Since McCall's departure Ulster had, after caretaker coach Steve Williams, been through 17 months of Matt Williams. They wanted someone to settle a listing ship. McLaughlin had a long career behind him as a schools coach, had worked as a skills coach with Eddie O'Sullivan's Ireland set-up, and was Ulster through and through. Humphreys thought he would be ideal to give the young Ulster squad some direction. For how long, though, was a different matter.

To give McLaughlin some comfort for abandoning his school gig in RBAI for the capricious world of pro sport, the sweetener was a guaranteed place somewhere in the Ulster set-up when the natural life of the senior coaching role expired. Agreeing what was natural was another issue.

Having drawn blanks at the business end of Europe ever since they won it in '99, McLaughlin had overseen back-to-back qualification for the knock-outs. The natives were more than bullish. But some powerful voices in the dressing-room reckoned he wasn't the man to complete the job, and Humphreys evidently agreed. The press conference to announce the shift was Punch and Judy without the contact.

To compound the public relations disaster, Ulster turned to Mark Anscombe as his successor. A self-styled straight shooter, the New Zealander must have winged a few of the wrong cowboys in the dressing-room, because they cut him short as well. Oh, almost forgot: Humphreys, who had recruited Anscombe, jumped ship to Gloucester in June 2014. He had barely got his feet under the desk at Kingsholm when Anscombe got shafted back in Belfast.

That's where Les Kiss came in. Showing a sharp eye for a gap, Ulster wedged themselves into the space between Kiss and his duties as Ireland defence coach. It was seen at the time as a coup, for Kiss is highly regarded. Initially he left assistants Doak, Clarke and Jonny Bell in charge while he served out his time with Ireland, and looked in on Ulster. As soon as the World Cup was over, Kiss rode north in earnest. A new era began.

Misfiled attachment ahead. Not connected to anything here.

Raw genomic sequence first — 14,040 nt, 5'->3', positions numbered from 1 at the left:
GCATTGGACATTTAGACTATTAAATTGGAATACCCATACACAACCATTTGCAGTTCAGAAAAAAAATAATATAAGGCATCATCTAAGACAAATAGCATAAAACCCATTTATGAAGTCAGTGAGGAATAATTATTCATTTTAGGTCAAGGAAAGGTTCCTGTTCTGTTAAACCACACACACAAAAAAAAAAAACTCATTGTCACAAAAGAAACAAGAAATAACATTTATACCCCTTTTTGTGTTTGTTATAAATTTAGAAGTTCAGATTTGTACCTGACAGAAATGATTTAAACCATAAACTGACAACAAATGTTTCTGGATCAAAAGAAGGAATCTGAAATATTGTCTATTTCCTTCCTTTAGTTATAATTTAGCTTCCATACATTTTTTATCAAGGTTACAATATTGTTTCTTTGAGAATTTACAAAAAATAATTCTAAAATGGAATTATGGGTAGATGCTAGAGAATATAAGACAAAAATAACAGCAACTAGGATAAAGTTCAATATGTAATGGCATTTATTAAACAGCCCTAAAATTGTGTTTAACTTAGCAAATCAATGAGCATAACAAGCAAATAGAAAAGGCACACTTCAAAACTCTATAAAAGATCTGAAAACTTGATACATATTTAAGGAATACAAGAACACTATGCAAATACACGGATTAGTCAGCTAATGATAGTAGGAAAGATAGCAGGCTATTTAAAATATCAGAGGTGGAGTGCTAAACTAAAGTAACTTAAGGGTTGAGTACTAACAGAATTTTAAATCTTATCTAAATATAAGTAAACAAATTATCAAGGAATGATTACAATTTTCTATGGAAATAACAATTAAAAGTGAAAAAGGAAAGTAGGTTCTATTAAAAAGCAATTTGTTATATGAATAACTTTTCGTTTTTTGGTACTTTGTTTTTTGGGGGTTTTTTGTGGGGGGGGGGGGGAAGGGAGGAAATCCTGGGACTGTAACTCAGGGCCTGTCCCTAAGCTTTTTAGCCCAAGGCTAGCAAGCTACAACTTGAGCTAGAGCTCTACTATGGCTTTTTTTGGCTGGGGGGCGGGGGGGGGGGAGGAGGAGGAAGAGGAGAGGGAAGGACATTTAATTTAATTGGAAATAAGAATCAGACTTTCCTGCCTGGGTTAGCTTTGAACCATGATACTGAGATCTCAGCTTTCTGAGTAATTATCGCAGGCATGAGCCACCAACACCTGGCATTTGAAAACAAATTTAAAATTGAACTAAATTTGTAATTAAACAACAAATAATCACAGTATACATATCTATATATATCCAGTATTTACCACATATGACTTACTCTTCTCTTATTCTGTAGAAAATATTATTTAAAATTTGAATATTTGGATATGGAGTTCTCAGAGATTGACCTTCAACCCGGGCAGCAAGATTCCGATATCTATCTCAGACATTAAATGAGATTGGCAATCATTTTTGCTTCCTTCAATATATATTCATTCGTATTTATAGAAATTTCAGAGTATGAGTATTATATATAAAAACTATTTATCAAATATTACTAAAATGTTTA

It is unclear exactly when the relationship began to sour. The lads had enjoyed the freedom of the gaff when Kiss was in absentee landlord mode, and Ulster were competitive without picking up anything to show for it. The next season was more of the same: good in Europe without being good enough, and invited to the end-of-season party in the PRO12, but not asked to stay over.

This season, however, was a studied exercise in failure. Hobbled by a freakish number of injuries, especially up front, gradually the waft of internal unrest began to spread. When it was announced that Clarke and Doak would be moving on, there was a mixture of relief and disappointment among those close to the scene: glad the charade was coming to an end, and certainly in Doak's case sad that a coach with a lot to offer was no longer wanted. Clarke will be with the Ospreys next season; Doak will, initially at any rate, coach in Queen's University.

Kiss in the meantime will be picking up the pieces, knowing that if they fall again he won't get a chance to explain. It helps that neither of his new wingmen, Jono Gibbes and Dwayne Peel, have any connection with the province. So no history, no baggage. But both should be aware of the scale of the task: they will inherit a squad short of forward power but big on passing the buck. The best player, Pienaar, is en route to France, and there is no queue of local lads looking for his shirt.

At that press conference in 2012 to shift McLaughlin sideways, Humphreys explained it as a knock-on effect of IRFU policy. Head office, he said, were demanding optimum performance from Ulster's Academy. The pressure was hot to increase the crop of home-growns, and McLaughlin was the man to do that. McLaughlin left a year later. And despite all the moaning over Pienaar being exiled from Ulster, there are still great big gaps where the young players are supposed to be. No sign of the bus-loads rolling up to Ravenhill to learn the Ulster Way, either.

On Friday evening, Shane Logan issued the following statement: "There's no doubt that it has been a hugely frustrating season for us but I believe the pillars of success are in place at Ulster Rugby. We have a loyal supporter base, excellent facilities, a talented playing squad, an improving Academy programme and a strong management/back-room team. This will all contribute to the long-term and sustainable future of Ulster Rugby."

Sunday Indo Sport

Sport Newsletter

The best sport action straight to your inbox every morning.

Editor's Choice

Also in Sport